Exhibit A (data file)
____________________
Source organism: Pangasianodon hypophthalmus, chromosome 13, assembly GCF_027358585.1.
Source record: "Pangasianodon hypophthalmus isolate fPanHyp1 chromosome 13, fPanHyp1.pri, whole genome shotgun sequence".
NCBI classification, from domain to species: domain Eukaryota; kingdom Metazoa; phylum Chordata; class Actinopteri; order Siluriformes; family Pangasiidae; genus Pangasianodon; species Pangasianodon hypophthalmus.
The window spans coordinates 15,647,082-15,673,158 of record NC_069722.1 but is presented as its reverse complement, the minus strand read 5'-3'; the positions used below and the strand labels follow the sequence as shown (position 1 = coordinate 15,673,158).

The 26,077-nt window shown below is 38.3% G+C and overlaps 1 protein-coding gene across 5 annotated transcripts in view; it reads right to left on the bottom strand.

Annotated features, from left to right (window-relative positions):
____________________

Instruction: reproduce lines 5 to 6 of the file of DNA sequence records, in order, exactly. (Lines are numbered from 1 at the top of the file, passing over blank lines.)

The 26,077-nt window shown below is 38.3% G+C and overlaps 1 protein-coding gene across 5 annotated transcripts in view; it reads right to left on the bottom strand.

Annotated features, from left to right (window-relative positions):